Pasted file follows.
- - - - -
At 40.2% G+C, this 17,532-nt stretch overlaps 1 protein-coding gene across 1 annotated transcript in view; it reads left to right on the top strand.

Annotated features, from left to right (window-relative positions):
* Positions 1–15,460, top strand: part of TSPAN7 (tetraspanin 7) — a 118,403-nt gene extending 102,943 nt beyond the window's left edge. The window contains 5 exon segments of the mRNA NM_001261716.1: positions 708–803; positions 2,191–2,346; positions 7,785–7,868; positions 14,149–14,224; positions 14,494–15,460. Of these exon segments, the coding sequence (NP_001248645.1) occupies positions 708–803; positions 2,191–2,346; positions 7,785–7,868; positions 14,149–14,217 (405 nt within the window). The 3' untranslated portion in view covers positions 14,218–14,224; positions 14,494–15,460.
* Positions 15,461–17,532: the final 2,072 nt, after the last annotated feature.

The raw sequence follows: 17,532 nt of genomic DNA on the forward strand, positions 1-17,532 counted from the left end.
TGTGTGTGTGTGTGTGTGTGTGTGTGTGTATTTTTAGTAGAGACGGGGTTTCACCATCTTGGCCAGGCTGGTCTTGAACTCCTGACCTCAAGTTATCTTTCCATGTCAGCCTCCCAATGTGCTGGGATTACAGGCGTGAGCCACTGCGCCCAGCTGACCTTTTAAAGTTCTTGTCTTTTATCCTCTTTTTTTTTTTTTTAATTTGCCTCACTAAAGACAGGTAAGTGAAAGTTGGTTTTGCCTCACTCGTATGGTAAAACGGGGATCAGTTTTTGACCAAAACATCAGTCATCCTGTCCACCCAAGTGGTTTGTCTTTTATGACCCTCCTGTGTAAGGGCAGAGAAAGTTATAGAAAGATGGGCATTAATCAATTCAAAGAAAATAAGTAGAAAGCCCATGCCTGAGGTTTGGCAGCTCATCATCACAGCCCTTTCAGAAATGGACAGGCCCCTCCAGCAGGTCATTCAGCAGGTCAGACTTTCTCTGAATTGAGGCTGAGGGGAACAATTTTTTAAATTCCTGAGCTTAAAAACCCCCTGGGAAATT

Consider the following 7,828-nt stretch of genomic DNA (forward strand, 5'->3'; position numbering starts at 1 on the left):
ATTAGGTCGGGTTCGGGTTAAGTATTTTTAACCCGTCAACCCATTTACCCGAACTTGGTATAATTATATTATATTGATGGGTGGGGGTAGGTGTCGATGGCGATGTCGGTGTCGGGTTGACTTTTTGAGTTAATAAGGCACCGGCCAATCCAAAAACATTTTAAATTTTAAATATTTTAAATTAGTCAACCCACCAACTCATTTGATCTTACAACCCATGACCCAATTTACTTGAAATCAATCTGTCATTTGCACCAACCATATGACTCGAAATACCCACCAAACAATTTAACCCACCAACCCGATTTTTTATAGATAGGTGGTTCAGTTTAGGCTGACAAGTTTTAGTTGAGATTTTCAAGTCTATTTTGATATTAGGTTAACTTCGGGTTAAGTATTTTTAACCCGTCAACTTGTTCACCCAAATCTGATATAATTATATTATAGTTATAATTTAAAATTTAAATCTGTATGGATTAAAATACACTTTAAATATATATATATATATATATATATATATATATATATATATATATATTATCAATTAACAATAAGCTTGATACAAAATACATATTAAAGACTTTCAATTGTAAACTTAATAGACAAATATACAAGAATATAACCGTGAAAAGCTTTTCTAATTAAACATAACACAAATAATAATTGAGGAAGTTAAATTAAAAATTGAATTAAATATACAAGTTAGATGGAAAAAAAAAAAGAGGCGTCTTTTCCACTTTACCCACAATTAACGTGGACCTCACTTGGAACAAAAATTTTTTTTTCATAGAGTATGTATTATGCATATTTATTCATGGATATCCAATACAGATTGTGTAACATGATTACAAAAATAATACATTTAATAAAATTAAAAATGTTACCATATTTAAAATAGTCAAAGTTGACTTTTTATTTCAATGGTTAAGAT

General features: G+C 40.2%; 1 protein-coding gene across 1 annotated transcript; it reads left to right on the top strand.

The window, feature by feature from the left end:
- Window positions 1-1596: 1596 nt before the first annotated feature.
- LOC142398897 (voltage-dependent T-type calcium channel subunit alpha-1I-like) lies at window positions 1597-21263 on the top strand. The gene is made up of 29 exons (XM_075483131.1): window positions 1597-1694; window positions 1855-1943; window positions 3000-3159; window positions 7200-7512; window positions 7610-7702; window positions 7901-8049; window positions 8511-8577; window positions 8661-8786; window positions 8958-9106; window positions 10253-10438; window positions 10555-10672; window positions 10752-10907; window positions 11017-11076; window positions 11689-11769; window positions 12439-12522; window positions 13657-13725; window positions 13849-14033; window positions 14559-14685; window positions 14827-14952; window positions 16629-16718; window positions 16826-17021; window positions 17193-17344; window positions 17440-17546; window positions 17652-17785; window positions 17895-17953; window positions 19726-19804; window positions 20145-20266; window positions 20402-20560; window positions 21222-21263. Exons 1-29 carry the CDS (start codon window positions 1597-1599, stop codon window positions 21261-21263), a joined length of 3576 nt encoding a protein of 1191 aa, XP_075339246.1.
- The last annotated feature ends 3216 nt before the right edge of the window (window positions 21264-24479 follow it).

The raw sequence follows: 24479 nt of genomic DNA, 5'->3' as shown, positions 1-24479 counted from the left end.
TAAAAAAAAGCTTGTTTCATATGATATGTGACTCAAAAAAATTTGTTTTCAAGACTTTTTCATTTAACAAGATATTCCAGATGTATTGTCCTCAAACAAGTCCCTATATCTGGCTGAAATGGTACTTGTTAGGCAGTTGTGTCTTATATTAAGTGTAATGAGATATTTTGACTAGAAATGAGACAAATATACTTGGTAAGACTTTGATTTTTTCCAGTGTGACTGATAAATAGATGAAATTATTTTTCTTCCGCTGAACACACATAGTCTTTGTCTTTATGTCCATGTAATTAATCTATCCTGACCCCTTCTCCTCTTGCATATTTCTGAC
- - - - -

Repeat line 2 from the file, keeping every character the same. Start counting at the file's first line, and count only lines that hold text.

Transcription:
Annotated features, from left to right (window-relative positions):